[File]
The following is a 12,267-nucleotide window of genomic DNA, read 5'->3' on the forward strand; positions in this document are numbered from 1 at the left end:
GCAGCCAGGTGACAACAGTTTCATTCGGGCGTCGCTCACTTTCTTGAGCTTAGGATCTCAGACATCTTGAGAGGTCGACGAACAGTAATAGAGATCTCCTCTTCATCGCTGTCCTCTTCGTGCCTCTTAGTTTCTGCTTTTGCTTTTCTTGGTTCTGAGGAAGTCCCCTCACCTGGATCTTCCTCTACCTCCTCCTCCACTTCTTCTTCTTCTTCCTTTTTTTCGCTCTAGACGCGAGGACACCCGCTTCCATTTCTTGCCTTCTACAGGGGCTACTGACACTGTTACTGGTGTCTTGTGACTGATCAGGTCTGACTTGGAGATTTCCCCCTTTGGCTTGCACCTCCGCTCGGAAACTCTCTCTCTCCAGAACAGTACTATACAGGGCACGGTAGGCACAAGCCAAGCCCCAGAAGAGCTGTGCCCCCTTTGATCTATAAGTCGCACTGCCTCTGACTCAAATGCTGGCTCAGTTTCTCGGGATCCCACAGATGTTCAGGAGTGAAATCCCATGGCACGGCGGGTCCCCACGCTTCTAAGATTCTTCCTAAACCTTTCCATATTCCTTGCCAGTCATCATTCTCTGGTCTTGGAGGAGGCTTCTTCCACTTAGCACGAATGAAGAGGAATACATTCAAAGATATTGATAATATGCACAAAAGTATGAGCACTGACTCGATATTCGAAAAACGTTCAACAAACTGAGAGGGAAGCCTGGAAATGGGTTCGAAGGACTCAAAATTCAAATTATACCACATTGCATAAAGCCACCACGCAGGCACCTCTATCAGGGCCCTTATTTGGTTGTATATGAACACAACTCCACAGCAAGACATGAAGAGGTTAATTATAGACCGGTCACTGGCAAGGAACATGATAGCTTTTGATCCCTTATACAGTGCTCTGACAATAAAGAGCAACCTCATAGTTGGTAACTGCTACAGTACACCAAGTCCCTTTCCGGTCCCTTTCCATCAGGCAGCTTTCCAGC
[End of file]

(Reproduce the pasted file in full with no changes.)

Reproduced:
The following is a 12,267-nucleotide window of genomic DNA, read 5'->3' on the forward strand; positions in this document are numbered from 1 at the left end:
GCAGCCAGGTGACAACAGTTTCATTCGGGCGTCGCTCACTTTCTTGAGCTTAGGATCTCAGACATCTTGAGAGGTCGACGAACAGTAATAGAGATCTCCTCTTCATCGCTGTCCTCTTCGTGCCTCTTAGTTTCTGCTTTTGCTTTTCTTGGTTCTGAGGAAGTCCCCTCACCTGGATCTTCCTCTACCTCCTCCTCCACTTCTTCTTCTTCTTCCTTTTTTTCGCTCTAGACGCGAGGACACCCGCTTCCATTTCTTGCCTTCTACAGGGGCTACTGACACTGTTACTGGTGTCTTGTGACTGATCAGGTCTGACTTGGAGATTTCCCCCTTTGGCTTGCACCTCCGCTCGGAAACTCTCTCTCTCCAGAACAGTACTATACAGGGCACGGTAGGCACAAGCCAAGCCCCAGAAGAGCTGTGCCCCCTTTGATCTATAAGTCGCACTGCCTCTGACTCAAATGCTGGCTCAGTTTCTCGGGATCCCACAGATGTTCAGGAGTGAAATCCCATGGCACGGCGGGTCCCCACGCTTCTAAGATTCTTCCTAAACCTTTCCATATTCCTTGCCAGTCATCATTCTCTGGTCTTGGAGGAGGCTTCTTCCACTTAGCACGAATGAAGAGGAATACATTCAAAGATATTGATAATATGCACAAAAGTATGAGCACTGACTCGATATTCGAAAAACGTTCAACAAACTGAGAGGGAAGCCTGGAAATGGGTTCGAAGGACTCAAAATTCAAATTATACCACATTGCATAAAGCCACCACGCAGGCACCTCTATCAGGGCCCTTATTTGGTTGTATATGAACACAACTCCACAGCAAGACATGAAGAGGTTAATTATAGACCGGTCACTGGCAAGGAACATGATAGCTTTTGATCCCTTATACAGTGCTCTGACAATAAAGAGCAACCTCATAGTTGGTAACTGCTACAGTACACCAAGTCCCTTTCCGGTCCCTTTCCATCAGGCAGCTTTCCAGC